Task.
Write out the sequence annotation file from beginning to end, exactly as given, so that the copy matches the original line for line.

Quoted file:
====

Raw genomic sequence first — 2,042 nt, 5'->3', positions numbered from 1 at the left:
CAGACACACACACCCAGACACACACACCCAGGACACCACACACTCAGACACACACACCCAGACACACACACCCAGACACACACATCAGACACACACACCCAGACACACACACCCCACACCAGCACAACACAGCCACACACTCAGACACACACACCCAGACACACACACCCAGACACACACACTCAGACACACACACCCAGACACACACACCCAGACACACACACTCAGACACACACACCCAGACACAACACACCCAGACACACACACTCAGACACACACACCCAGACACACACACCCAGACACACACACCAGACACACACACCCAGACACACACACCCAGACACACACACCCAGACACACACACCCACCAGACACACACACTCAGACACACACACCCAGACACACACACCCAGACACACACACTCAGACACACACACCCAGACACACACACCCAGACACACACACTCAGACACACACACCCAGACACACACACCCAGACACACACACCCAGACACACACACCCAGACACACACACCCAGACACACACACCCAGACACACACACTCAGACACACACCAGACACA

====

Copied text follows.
Raw genomic sequence first — 2,042 nt, 5'->3', positions numbered from 1 at the left:
CAGACACACACACCCAGACACACACACCCAGGACACCACACACTCAGACACACACACCCAGACACACACACCCAGACACACACATCAGACACACACACCCAGACACACACACCCCACACCAGCACAACACAGCCACACACTCAGACACACACACCCAGACACACACACCCAGACACACACACTCAGACACACACACCCAGACACACACACCCAGACACACACACTCAGACACACACACCCAGACACAACACACCCAGACACACACACTCAGACACACACACCCAGACACACACACCCAGACACACACACCAGACACACACACCCAGACACACACACCCAGACACACACACCCAGACACACACACCCACCAGACACACACACTCAGACACACACACCCAGACACACACACCCAGACACACACACTCAGACACACACACCCAGACACACACACCCAGACACACACACTCAGACACACACACCCAGACACACACACCCAGACACACACACCCAGACACACACACCCAGACACACACACCCAGACACACACACCCAGACACACACACTCAGACACACACCAGACACA